Election Campaign 2015 – Part One: Political Apathy


The Big Three 

We have an election coming up very soon here in Canada.

The one to the south of us seems to be garnering more attention simply because of the ‘colourful’ characters that are involved.

I have been reviewing the platforms for all of those concerned up here in Canuck land.

I am really pissed off with the attack ads the Conservatives have launched since God knows when.

I don’t want to listen to why another candidate is deemed ‘unworthy’ by another political party.

Tell what you can do for this country, for her citizens. That is my interest. I don’t care if one of the candidates has nice hair.

The Debate!

What a politician looks like is irrelevant.

Under the Harper administration we are in fact paying more tax than we were when he first took power.

What you need to understand is the tax structure. It is a maze really.

Now, what I’ve decided to do is attached the last six years Income Tax Rate for Federal Tax only. I’m also attaching a spreadsheet I created to show the this side by side.

I used five salary bases to show how much tax you are paying.

Now at first glance you might think, wow the tax rates came down!

It’s really very deceiving. Those making more money are slipping into a lower tax bracket.

The salaries I listed $42,000, $55,000 and $78,000 all fall within the same tax bracket.

In fact $42,000 slips into the lowest tax bracket eventually.

Those who are earning the least have found no tax relief.

This is a very basic model that I’ve created. My purpose for this is to show those earning the most are indeed paying the least amount of tax.

Take into account the cost of living these days and the multitude of other taxes we are encumbered with and you will begin to understand why many feel a great deal of political apathy.

But we should care.

It is critical that we take the time to understand, even a little, how taxation works in Canada because it’s killing us.

When families have to make the choice whether to heat their homes or buy food then you know there is a major problem.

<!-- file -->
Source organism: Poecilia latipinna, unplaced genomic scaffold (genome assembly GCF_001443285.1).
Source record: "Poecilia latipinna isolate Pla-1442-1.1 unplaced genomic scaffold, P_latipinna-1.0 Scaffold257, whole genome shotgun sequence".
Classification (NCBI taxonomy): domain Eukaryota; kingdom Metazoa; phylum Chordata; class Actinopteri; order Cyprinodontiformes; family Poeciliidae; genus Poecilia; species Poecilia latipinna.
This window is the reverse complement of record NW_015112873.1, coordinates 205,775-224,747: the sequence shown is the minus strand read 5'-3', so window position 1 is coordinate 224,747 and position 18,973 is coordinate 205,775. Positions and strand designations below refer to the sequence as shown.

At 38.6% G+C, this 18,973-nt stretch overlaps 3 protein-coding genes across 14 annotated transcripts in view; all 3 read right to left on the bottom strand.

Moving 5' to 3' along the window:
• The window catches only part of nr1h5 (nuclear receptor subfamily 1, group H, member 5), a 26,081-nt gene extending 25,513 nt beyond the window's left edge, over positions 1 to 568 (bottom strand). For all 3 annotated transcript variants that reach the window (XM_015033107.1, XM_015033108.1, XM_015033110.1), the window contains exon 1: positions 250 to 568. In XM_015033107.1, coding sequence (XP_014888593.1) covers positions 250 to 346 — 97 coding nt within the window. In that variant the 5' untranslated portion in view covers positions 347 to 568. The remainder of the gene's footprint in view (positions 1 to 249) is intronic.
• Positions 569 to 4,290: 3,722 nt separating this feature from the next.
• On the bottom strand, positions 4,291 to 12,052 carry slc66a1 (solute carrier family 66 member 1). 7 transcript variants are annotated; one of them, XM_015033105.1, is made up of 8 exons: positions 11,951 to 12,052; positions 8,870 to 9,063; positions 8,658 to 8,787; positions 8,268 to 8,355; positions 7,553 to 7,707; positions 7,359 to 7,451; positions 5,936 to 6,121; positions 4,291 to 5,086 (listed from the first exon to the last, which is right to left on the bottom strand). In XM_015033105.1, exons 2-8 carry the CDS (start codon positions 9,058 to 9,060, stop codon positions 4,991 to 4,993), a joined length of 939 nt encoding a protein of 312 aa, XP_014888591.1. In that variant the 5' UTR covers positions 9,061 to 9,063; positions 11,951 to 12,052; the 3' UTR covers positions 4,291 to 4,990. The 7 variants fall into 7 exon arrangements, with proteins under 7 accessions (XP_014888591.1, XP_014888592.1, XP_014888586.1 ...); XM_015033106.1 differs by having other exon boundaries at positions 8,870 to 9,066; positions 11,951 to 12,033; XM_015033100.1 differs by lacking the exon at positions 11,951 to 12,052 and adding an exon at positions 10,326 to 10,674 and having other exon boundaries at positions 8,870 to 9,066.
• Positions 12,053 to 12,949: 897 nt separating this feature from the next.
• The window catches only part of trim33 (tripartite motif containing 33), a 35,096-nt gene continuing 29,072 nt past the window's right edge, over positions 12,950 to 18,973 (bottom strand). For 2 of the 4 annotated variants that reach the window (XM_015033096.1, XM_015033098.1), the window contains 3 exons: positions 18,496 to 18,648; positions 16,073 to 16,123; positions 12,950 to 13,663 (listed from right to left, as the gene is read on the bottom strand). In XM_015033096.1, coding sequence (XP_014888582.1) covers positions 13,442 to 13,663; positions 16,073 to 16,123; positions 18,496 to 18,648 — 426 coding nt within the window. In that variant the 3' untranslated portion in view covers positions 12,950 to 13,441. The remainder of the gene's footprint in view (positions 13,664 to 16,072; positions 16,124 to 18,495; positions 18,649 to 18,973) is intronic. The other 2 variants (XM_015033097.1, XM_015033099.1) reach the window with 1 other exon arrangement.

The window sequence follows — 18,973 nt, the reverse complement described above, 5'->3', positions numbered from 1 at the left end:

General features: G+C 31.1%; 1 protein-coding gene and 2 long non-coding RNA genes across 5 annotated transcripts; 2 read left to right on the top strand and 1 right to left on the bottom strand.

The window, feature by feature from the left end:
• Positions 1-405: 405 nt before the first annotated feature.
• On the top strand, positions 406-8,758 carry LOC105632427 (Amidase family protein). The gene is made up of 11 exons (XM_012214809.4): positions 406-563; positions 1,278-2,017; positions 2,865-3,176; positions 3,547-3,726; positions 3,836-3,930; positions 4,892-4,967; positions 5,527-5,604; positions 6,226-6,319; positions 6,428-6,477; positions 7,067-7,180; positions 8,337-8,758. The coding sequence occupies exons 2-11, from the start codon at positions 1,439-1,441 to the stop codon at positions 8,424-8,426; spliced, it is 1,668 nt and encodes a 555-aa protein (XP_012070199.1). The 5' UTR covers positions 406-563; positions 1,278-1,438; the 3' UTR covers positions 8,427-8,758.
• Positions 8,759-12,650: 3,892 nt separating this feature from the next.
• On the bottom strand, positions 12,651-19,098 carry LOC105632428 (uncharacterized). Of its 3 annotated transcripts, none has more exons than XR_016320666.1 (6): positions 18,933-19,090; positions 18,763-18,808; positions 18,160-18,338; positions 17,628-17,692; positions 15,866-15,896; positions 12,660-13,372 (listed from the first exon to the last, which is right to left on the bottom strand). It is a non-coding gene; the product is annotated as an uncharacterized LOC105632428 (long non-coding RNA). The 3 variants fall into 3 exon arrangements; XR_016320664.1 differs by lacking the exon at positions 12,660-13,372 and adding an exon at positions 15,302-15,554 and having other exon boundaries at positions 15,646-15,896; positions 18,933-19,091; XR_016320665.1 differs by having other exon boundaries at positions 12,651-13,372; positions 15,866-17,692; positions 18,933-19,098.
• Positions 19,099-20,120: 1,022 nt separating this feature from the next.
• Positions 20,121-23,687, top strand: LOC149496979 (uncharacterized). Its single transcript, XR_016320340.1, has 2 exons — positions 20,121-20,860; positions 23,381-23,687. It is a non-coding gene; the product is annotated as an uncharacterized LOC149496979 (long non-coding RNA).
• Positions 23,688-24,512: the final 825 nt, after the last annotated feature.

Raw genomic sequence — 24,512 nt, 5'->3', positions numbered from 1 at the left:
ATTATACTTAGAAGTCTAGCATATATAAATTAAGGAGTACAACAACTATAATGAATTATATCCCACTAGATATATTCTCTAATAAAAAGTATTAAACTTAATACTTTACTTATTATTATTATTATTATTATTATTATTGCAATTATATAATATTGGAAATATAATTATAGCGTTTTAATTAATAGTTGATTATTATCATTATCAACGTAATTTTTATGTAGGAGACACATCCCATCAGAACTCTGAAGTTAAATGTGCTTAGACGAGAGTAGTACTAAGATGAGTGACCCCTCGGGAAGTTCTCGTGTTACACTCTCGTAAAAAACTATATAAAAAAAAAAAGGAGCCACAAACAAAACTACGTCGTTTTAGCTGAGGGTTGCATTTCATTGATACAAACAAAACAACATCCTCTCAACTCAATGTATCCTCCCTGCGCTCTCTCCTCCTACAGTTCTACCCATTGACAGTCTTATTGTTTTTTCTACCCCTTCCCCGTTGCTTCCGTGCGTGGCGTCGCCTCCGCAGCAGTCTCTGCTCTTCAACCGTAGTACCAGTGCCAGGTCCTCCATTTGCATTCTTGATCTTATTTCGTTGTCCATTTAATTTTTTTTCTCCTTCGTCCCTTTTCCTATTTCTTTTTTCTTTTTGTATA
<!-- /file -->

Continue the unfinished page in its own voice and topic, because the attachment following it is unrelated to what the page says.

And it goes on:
The following excerpt is from the Globe & Mail online edition.

‘It’s making an already unaffordable market even more unaffordable, but buyers seem unfazed at paying record prices for houses that have gone up 35 per cent since 2009. Real Estate Board of Greater Vancouver data shows an average sales price of a detached house for March, 2014, of $1.213-million. That number dropped from February, when the average was at $1.367-million. Back in January, 2009, the average price was $783,721.

Wow! Housing up approximately 35% in just six years!

Did your salary keep pace? No and in fact, salaries really have not changed all that much.

And yet Stephen Harper will tell you he’s done an awesome job managing this country.

At the end of last year, as of December 2014, the average wage for Canadian employees was $943 a week – or just over $49,000 a year. This marks a 2% increase over the same period a year earlier.

Average Canadian salary by province

  1. Newfoundland and Labrador – $52,572
  2. New Brunswick – $44,044
  3. Nova Scotia – $42,992
  4. Prince Edward Island – $41,184
  5. Quebec – $44,621
  6. Ontario – $49,088
  7. Manitoba – $45,760
  8. Saskatchewan -$51,792
  9. Alberta – $60,476
  10. British Columbia – $46,900

AVERAGE HOUSING COSTS IN MAJOR CITIES IN CANADA AS OF JUNE 2015

Vancouver, BC $922,000 + 16 %
Toronto, Ont $639,000 + 12 %
Calgary, Alb $466,000 – 0.2 %
Ottawa, Ont $383,000 + 5.0 %
Montreal, Que $341,000 + 2.6 %
Regina, Sask $316,000 + 2.6 %
Halifax, NS $291,000 + 4.8 %
Fredericton, NB $179,000 – 6.8 %

AVERAGE HOUSING COSTS BY PROVINCE AS OF JUNE 2015

British Columbia $632,000 + 14 %
Ontario $477,000 + 9.3 %
Alberta $403,000 – 1.0 %
Quebec $278,000 + 1.7 %
Saskatchewan $303,000 + 0.3 %
Newfoundland / Labrador $280,000 – 4.6 %
Manitoba $273,000 – 0.3 %
Nova Scotia $236,000 + 7.1 %
Prince Edward Island $167,000 + 0.3 %
New Brunswick $164,000 – 1.3 %
Canadian Average $453,000 + 9.6 %

Take a good look at this. Then look where we in BC stand regarding the average wage and ask yourself who is buying all of these houses?

In any case I have assembled this information hoping to inspire you to get out and vote and become involved.